Notes Psychology

Chapter 10: A General View of Mental Illness (The Denial of Death)

This chapter is an attempt by Becker, who is not a psychologist, to distill what we have learned about mental illnesses in a simple and general way. So far, we have learned about the neurotic, who has failed to surround his anality with convincing illusion, he could not stand his own creatureliness.

Adler taught us that low self-esteem was the main cause of mental illness. And we know that a person has the most trouble with his self-esteem when he feels that his life would not make any cosmic difference.


To understand what these statements mean, we must go into the specifics. Depression and melancholia develop in people who are afraid of life, who live in complete servitude to others. These people have lived lives of “systematic self-restriction.” And the problem is that the less you do, the more helpless you feel, and the lower your self-esteem becomes.

Becker acknowledges Adler’s contribution so far, but he makes a mistake when talking about how the depressed person or the “spoiled child” is too pampered, that they refuse to grow up and take responsibility for their lives. Of course, there is some truth to this, but Adler knew that man was a weakling in nature. By stressing the “life lie” that people use in order to live, we overlook how necessary these lies are for some men, and how men do not have their own powers to depend on.

When we remember that giants like Freud and Jung faint while buying travel tickets, we should feel more sympathy for poor Mr. Average Man, trying to negotiate some measure of heroism every day by serving others. When these tactics fail, and the life-lie is revealed, it is no surprise that he is bogged down in depressive withdrawal.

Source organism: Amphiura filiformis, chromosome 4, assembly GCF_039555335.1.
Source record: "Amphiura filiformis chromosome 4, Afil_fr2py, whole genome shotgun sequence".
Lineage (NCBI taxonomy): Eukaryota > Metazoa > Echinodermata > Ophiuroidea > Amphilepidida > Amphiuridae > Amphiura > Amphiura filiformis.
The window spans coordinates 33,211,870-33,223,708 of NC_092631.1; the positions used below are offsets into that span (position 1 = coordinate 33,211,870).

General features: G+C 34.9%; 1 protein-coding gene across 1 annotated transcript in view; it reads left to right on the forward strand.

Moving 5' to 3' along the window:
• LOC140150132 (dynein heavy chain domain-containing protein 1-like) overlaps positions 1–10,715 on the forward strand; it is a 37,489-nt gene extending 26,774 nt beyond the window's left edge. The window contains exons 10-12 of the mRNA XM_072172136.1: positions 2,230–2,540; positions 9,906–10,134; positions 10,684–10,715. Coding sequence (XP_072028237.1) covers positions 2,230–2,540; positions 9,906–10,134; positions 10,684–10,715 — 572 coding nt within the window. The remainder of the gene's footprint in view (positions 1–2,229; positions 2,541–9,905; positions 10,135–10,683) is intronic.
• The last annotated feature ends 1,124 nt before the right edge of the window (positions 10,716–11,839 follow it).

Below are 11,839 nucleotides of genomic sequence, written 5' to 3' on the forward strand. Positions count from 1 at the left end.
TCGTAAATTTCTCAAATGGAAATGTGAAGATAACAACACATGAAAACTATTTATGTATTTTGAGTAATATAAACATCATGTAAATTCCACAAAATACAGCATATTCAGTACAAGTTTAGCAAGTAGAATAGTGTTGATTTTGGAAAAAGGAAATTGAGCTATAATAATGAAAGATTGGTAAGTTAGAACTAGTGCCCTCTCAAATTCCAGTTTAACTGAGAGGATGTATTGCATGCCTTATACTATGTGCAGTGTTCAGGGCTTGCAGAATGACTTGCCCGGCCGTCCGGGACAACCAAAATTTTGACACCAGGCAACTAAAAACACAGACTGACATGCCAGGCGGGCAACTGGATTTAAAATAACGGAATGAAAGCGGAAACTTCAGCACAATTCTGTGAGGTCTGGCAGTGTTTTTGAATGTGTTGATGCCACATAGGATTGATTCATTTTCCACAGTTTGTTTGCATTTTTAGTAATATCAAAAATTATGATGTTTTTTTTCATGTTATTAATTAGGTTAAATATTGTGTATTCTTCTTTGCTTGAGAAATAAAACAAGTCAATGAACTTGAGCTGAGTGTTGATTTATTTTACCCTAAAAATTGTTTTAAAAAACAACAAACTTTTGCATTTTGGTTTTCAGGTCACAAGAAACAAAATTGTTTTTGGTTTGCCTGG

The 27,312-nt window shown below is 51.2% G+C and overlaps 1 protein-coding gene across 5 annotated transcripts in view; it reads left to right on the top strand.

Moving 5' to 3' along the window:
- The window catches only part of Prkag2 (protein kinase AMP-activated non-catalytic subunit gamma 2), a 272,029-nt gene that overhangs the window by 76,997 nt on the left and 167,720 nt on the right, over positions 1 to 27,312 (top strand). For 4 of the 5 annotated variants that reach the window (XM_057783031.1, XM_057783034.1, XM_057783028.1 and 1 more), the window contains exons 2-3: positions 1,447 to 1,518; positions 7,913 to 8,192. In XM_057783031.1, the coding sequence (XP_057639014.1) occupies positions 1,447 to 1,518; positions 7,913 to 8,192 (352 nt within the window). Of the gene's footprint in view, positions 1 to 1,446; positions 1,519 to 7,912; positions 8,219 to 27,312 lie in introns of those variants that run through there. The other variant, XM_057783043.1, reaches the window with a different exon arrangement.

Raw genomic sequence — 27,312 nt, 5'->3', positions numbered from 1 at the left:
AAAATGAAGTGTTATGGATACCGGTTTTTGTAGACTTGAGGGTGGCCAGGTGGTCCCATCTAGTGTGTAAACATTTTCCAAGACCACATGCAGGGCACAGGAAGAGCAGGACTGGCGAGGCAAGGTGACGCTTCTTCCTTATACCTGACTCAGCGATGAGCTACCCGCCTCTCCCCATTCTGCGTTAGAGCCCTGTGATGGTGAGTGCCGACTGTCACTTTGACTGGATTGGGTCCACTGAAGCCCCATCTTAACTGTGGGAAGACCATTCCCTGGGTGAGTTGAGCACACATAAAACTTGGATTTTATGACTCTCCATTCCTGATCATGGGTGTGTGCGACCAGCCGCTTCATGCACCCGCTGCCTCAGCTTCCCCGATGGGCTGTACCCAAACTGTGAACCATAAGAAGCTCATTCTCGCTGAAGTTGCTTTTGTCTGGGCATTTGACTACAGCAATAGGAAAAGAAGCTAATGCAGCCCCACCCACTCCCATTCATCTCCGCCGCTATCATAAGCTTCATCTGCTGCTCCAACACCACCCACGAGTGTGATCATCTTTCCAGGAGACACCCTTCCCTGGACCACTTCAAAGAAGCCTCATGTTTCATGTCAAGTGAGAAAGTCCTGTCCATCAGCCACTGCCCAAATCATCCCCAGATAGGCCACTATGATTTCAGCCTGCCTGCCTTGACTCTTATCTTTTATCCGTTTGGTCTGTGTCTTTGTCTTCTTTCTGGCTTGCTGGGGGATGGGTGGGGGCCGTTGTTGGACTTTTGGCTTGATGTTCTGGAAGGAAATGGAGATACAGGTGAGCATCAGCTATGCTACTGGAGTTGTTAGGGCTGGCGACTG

Depression sums up the terror of life and death, and the hunger to perpetuate oneself. It is natural for someone to try to be heroic in the safe, small circle of their family or in front of their loved one, to give in to a “silent retreat” to keep this heroic secure. Not many people have an independent gift to give to the cosmos to earn their special immortality, not unless they are creative.

Another insight is the depressed person fails to live their life, because they are too concerned with looking good in the eyes of others. But for some people, it is better to feel guilt than to burden oneself with freedom and responsibility, especially when the choice comes too late to be able to start over again.


It seems like a puzzle, how willingly the masochist experiences pain, but what they are doing is simple. The pain calls the body to the forefront of experience and turns the person into a feeling animal – it is a natural complement to sadism. Both are ways to experience forceful self-feeling. Both give intensity in place of emptiness and vagueness. More than that, to experience pain means to use it with the possibility of controlling it and triumphing over it. The masochist does not want pain, he wants to be able to identify its source, and so control it.

Masochism is a way of taking in small doses of the anxiety of life and death. The sadomasochist combination is the perfect way to triumph over death, and as Rank observed, masochism is the “small sacrifice” or the “light punishment” that allows a person to avoid the larger evil, death.

In sexuality, masochism is a way of taking in pain and suffering (ultimately symbols of death) and turning them into pleasure. Henry Hart observed that the ego controls total pain, total defeat, and total humiliation by experiencing them in small doses as a kind of vaccination.

"Silence is the best expression of scorn" - G.B. Shaw

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